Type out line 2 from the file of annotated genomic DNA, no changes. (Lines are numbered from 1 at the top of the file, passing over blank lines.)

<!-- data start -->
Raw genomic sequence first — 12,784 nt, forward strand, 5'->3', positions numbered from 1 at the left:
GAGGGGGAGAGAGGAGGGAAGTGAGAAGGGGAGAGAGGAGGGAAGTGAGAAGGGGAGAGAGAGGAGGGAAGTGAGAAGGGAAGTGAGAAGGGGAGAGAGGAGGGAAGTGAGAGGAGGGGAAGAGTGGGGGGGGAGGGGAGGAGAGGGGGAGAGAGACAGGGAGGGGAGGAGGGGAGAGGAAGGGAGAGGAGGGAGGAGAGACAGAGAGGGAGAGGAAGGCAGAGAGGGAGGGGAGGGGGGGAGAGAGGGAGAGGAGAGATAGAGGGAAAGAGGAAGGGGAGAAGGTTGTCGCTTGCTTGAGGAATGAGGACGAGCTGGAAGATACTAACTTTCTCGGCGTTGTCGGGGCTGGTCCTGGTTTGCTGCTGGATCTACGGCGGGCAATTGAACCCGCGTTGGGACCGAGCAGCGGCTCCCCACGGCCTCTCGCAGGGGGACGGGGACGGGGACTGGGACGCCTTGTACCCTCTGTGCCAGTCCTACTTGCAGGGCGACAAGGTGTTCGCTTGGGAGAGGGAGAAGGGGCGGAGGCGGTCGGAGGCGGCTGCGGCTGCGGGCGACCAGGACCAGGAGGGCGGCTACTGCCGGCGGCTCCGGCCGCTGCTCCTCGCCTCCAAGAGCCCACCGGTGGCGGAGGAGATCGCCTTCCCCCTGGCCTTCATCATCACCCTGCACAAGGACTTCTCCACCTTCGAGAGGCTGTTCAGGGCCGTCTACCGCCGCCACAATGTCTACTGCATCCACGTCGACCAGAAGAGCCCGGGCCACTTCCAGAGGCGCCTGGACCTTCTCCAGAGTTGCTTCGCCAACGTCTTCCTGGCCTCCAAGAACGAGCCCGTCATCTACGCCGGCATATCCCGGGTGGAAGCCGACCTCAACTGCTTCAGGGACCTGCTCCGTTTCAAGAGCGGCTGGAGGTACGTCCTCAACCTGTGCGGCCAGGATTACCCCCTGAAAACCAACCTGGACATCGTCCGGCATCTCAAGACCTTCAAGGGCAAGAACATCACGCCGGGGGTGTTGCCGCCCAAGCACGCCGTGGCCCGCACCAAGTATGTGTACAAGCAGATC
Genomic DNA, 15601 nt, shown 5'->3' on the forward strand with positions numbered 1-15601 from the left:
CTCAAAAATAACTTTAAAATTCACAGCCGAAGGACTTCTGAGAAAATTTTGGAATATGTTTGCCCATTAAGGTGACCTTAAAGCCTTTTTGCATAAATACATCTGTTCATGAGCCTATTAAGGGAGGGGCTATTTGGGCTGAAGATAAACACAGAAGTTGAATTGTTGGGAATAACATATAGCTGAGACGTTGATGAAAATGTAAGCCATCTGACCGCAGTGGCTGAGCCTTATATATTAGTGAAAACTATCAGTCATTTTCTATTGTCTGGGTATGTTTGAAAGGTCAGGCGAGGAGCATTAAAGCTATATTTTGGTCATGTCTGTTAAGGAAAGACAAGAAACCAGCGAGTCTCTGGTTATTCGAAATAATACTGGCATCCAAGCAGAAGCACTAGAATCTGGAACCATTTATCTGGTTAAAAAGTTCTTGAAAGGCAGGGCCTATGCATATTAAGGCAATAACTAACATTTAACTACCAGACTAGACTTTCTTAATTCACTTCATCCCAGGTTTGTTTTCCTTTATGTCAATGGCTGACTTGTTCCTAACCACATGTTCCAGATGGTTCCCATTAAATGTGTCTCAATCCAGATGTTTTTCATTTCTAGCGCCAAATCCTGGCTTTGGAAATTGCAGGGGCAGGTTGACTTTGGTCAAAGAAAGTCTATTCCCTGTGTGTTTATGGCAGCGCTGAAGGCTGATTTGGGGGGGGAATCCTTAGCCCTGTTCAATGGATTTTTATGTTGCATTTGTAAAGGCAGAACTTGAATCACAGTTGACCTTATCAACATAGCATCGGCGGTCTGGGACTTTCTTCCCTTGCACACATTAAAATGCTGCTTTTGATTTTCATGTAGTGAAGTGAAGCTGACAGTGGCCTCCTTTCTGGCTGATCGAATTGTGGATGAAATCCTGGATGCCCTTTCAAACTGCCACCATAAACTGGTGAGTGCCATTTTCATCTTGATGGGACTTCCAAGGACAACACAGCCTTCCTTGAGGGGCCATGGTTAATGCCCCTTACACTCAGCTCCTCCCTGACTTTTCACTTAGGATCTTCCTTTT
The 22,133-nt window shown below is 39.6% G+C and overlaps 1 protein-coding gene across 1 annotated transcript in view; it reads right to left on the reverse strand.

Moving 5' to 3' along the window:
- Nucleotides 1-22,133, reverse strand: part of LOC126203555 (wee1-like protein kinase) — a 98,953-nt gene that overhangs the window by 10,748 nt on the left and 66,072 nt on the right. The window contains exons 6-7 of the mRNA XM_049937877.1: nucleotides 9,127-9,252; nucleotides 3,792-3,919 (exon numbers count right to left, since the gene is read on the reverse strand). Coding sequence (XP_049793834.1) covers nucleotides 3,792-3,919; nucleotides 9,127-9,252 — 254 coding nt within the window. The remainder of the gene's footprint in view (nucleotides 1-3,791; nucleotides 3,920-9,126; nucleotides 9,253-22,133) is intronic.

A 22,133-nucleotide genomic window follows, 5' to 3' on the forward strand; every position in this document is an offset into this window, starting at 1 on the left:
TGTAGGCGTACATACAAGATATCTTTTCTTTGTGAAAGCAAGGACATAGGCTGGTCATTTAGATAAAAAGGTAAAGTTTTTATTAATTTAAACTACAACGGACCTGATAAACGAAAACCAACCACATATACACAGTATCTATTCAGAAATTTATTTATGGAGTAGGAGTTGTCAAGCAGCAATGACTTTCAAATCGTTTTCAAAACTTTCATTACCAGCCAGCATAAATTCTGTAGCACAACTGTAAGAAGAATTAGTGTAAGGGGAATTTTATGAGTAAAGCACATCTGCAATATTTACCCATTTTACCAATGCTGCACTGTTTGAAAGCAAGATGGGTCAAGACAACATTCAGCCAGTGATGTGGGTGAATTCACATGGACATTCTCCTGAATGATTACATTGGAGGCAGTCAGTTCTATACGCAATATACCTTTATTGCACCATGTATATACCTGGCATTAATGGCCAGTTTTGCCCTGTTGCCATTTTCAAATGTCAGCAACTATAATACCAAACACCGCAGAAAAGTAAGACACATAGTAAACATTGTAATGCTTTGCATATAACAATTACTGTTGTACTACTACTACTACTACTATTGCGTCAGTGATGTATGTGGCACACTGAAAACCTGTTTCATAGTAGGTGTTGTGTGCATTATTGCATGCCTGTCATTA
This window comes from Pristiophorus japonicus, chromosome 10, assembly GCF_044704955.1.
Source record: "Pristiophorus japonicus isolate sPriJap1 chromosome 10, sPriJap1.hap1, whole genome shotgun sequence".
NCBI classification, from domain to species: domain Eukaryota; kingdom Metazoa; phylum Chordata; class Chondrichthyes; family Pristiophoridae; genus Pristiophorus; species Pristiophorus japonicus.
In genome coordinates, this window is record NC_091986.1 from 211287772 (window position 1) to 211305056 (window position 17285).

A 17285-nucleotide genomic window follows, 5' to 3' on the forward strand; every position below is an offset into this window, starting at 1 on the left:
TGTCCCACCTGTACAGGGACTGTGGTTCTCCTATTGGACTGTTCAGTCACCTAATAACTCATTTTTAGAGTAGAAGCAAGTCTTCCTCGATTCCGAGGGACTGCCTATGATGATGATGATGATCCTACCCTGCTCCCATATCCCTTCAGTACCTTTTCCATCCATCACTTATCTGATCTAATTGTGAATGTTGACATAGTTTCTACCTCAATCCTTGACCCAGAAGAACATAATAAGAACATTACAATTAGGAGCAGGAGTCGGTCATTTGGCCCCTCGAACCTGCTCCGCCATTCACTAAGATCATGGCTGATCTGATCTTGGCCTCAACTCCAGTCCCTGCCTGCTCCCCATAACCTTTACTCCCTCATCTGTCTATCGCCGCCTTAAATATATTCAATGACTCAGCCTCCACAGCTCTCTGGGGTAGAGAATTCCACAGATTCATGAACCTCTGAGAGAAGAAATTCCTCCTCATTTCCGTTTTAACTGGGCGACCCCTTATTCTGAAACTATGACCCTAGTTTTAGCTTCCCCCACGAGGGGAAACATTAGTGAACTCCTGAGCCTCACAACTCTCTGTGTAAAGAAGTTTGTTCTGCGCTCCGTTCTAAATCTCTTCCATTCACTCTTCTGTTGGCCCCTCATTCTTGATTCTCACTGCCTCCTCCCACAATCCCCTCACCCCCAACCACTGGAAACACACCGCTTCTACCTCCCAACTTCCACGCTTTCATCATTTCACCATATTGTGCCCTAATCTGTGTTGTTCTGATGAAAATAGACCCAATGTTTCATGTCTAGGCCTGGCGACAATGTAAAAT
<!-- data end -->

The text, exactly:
GAGGGGGAGAGAGGAGGGAAGTGAGAAGGGGAGAGAGGAGGGAAGTGAGAAGGGGAGAGAGAGGAGGGAAGTGAGAAGGGAAGTGAGAAGGGGAGAGAGGAGGGAAGTGAGAGGAGGGGAAGAGTGGGGGGGGAGGGGAGGAGAGGGGGAGAGAGACAGGGAGGGGAGGAGGGGAGAGGAAGGGAGAGGAGGGAGGAGAGACAGAGAGGGAGAGGAAGGCAGAGAGGGAGGGGAGGGGGGGAGAGAGGGAGAGGAGAGATAGAGGGAAAGAGGAAGGGGAGAAGGTTGTCGCTTGCTTGAGGAATGAGGACGAGCTGGAAGATACTAACTTTCTCGGCGTTGTCGGGGCTGGTCCTGGTTTGCTGCTGGATCTACGGCGGGCAATTGAACCCGCGTTGGGACCGAGCAGCGGCTCCCCACGGCCTCTCGCAGGGGGACGGGGACGGGGACTGGGACGCCTTGTACCCTCTGTGCCAGTCCTACTTGCAGGGCGACAAGGTGTTCGCTTGGGAGAGGGAGAAGGGGCGGAGGCGGTCGGAGGCGGCTGCGGCTGCGGGCGACCAGGACCAGGAGGGCGGCTACTGCCGGCGGCTCCGGCCGCTGCTCCTCGCCTCCAAGAGCCCACCGGTGGCGGAGGAGATCGCCTTCCCCCTGGCCTTCATCATCACCCTGCACAAGGACTTCTCCACCTTCGAGAGGCTGTTCAGGGCCGTCTACCGCCGCCACAATGTCTACTGCATCCACGTCGACCAGAAGAGCCCGGGCCACTTCCAGAGGCGCCTGGACCTTCTCCAGAGTTGCTTCGCCAACGTCTTCCTGGCCTCCAAGAACGAGCCCGTCATCTACGCCGGCATATCCCGGGTGGAAGCCGACCTCAACTGCTTCAGGGACCTGCTCCGTTTCAAGAGCGGCTGGAGGTACGTCCTCAACCTGTGCGGCCAGGATTACCCCCTGAAAACCAACCTGGACATCGTCCGGCATCTCAAGACCTTCAAGGGCAAGAACATCACGCCGGGGGTGTTGCCGCCCAAGCACGCCGTGGCCCGCACCAAGTATGTGTACAAGCAGATC